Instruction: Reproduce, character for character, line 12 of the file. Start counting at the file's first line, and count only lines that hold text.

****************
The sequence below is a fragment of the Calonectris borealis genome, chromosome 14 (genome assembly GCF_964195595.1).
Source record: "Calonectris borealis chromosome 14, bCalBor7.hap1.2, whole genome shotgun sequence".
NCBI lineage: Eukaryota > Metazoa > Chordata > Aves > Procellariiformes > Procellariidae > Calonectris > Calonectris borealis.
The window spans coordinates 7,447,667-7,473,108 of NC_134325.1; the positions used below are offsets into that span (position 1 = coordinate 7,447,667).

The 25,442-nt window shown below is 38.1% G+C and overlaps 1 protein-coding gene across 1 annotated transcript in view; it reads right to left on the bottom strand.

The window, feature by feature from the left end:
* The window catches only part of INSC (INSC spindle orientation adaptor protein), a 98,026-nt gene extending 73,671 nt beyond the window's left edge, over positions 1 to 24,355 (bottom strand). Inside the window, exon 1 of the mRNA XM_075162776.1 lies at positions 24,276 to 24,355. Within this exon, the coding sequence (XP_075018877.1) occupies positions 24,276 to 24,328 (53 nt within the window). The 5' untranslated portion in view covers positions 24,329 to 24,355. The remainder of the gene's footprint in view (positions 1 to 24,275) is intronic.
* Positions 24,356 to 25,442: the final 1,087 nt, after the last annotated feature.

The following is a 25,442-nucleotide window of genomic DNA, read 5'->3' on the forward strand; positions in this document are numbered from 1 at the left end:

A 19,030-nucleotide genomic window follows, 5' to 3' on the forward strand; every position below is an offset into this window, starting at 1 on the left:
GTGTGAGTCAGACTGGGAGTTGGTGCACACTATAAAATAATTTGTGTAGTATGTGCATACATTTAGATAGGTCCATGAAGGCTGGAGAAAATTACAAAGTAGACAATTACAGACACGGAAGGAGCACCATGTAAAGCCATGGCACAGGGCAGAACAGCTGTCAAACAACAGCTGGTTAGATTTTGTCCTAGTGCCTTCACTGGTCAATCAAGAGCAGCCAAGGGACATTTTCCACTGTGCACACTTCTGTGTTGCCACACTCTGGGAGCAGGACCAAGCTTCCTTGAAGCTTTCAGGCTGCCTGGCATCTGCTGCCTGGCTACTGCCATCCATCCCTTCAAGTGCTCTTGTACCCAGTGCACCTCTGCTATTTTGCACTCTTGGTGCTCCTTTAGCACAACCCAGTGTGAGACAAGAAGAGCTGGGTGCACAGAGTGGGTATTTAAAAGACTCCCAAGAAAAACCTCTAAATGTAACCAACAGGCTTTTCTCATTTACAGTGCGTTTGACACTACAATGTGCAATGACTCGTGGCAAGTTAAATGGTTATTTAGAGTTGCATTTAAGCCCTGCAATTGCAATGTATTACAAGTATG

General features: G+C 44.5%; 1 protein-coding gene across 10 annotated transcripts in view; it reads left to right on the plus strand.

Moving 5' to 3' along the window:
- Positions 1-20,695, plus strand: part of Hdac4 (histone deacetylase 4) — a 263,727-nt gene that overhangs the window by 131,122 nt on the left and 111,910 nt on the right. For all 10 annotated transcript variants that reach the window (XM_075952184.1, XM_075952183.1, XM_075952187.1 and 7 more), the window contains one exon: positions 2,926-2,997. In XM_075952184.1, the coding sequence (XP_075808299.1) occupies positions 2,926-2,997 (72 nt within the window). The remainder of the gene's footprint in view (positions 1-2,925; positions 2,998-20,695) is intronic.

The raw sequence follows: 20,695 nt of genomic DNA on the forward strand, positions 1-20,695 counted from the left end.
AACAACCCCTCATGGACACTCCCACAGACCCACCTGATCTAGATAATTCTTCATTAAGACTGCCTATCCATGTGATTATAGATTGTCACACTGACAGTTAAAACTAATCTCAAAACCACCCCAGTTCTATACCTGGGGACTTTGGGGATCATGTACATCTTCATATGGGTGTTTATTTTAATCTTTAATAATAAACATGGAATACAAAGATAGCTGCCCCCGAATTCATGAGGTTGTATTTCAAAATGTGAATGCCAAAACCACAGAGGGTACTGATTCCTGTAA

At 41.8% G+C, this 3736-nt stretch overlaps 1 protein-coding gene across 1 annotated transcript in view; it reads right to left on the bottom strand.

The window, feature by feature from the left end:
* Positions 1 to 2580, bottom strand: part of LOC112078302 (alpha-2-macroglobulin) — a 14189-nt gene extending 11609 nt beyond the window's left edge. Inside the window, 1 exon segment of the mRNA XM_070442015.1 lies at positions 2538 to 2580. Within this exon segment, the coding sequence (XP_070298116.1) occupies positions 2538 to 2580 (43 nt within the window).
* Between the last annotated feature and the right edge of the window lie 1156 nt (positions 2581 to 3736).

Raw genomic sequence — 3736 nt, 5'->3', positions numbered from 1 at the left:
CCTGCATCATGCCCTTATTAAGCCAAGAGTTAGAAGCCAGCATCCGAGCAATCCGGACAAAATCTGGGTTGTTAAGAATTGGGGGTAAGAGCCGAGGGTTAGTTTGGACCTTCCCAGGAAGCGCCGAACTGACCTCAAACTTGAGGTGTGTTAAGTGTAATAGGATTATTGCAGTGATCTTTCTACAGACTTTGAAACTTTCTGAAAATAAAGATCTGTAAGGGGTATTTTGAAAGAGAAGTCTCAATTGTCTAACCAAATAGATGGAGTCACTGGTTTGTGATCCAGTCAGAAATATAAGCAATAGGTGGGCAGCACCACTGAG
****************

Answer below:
General features: G+C 44.5%; 1 protein-coding gene across 10 annotated transcripts in view; it reads left to right on the plus strand.